Chatham’s getting $14 million in ARPA money. Where’s it all going?


Clarification:  A previous version of this story made it seem that the remaining ARP funds would address all nine themes identified through the community engagement process. County officials said remaining ARP funding will likely only address some of these themes. The story has been updated to reflect this information, the News + Record apologizes for this error. 

PITTSBORO — Chatham County received $14 million in federal funding as part of the American Rescue Plan Act, and so far $5 million of that has been allocated.

The American Rescue Plan Act (ARPA) provided federal money to local governments to help relieve the burden of the COVID-19 pandemic and help reboot the economy. Chatham County has spent the funding on a variety of public services including parks, vaccine incentives and community conversation events.

The county’s remaining $9,390,642 of ARPA funding is on the clock. The deadline for the funds to be allocated is the end of 2024 and the deadline to spend the money at the end of 2026. At Wednesday night’s Chatham County Board of Commissioners meeting, members of the board heard an update about the plans for those funds. ARP was signed into law on March 11, 2021, so that is when funds were technically allocated to the Coronavirus State and Local Fiscal Recovery Fund program, which is how local governments were allocated funds. Chatham County received its first half of the allocation on January 12 and the second half will become available for to the county to access in January 2023.

The remaining funding will address some major themes identified through community engagement efforts from the county’s ARP task force, which received more than 900 responses. The county’s remaining $9 million is set to address some of nine identified themes: housing, homelessness, mental health, public health, education, recreation, broadband, water and sewer, and small business support.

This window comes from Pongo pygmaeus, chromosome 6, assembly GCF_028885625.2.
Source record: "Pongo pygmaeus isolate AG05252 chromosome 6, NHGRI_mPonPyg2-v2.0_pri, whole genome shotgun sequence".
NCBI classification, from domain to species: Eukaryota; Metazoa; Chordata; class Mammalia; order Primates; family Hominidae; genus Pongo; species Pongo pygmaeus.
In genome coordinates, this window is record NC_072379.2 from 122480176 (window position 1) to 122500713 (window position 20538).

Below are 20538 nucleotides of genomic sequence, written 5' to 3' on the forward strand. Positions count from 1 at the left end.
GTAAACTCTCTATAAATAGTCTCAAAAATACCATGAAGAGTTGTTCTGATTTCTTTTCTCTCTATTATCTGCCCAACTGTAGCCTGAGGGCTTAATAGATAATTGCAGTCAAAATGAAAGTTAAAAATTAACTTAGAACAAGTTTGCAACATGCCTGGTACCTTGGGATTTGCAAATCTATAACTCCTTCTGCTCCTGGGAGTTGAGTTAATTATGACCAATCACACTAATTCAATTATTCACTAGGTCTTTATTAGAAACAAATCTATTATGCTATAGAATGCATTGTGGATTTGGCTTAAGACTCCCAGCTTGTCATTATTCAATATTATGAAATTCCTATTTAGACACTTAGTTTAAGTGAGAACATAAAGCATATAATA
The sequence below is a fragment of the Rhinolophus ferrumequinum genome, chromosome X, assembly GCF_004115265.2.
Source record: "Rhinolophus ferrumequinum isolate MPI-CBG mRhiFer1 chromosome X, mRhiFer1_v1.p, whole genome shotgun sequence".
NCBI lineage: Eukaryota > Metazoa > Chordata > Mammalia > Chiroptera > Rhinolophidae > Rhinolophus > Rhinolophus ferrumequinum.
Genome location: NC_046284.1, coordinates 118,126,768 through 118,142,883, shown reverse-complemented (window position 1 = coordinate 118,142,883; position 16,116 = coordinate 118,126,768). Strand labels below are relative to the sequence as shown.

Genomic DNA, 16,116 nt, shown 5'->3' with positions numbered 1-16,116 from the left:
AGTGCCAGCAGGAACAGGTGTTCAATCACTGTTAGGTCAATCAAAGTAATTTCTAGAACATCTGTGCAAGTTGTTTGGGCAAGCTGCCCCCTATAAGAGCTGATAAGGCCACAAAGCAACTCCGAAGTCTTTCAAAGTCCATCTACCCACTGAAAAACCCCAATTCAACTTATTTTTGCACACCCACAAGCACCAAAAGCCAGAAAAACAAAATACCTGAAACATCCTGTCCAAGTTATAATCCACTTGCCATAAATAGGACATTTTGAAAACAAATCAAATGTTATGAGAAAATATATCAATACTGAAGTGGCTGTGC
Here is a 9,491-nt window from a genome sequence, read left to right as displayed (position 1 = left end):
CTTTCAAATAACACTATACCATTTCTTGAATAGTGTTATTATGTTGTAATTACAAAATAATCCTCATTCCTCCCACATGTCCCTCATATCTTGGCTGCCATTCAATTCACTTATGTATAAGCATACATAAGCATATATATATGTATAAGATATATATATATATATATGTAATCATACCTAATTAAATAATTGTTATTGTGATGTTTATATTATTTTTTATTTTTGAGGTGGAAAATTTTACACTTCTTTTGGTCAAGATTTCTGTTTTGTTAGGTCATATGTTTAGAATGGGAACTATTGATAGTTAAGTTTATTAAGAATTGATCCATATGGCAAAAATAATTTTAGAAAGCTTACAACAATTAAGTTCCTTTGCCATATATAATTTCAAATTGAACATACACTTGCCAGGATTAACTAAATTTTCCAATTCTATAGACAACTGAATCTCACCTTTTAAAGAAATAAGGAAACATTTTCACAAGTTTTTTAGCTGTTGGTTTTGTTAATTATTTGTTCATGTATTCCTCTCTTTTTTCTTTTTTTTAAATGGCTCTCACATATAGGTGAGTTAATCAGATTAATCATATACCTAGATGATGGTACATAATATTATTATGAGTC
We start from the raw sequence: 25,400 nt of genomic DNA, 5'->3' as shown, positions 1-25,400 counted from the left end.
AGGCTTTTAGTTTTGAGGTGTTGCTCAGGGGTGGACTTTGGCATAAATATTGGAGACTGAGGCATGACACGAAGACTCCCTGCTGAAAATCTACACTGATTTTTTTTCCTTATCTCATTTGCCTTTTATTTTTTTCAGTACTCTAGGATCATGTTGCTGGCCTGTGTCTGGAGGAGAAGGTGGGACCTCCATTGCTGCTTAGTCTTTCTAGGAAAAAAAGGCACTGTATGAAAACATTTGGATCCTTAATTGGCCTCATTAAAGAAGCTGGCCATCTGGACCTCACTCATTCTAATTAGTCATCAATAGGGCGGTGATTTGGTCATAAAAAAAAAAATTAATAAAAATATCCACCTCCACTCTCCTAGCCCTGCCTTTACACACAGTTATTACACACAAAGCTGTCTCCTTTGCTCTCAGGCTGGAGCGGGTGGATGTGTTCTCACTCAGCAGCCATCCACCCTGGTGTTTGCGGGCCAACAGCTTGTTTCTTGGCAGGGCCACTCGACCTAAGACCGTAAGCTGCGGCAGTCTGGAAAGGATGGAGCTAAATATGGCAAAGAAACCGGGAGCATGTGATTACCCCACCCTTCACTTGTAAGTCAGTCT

County officials said ARP funds likely will not address all nine due to other funding sources or legality issues. The projects will fall in some of those theme categories but not all.

The task force decided to prioritize potential projects based on feasibility and impact. The top projects for ARP funds are one-time expenditures, which would prevent future fiscal cliffs. This includes the construction of Parker’s Ridge Park, GREAT Grant Match and DSS Housing Assistance.

Parker’s Ridge was already a recipient of part of the ARP money — the 147 acres of land on Pea Ridge Road in Moncure was sold to the county at a reduced price in 2019. The park is expected to include multipurpose fields, picnic shelters, a small playground, dog park, fishing pier and canoe launch.

The county also completed a number of applications for the GREAT Grant (Growing Rural Economies with Access to Technology). The money aims to improve broadband access and bring high-speed internet to rural counties in North Carolina, including Chatham. The county is eligible for up to $8 million in funding through the GREAT funding. County Manager Dan LaMontagne said at Wednesday’s meeting that Chatham applied for the second most grants in the state, and all of its applications were challenged.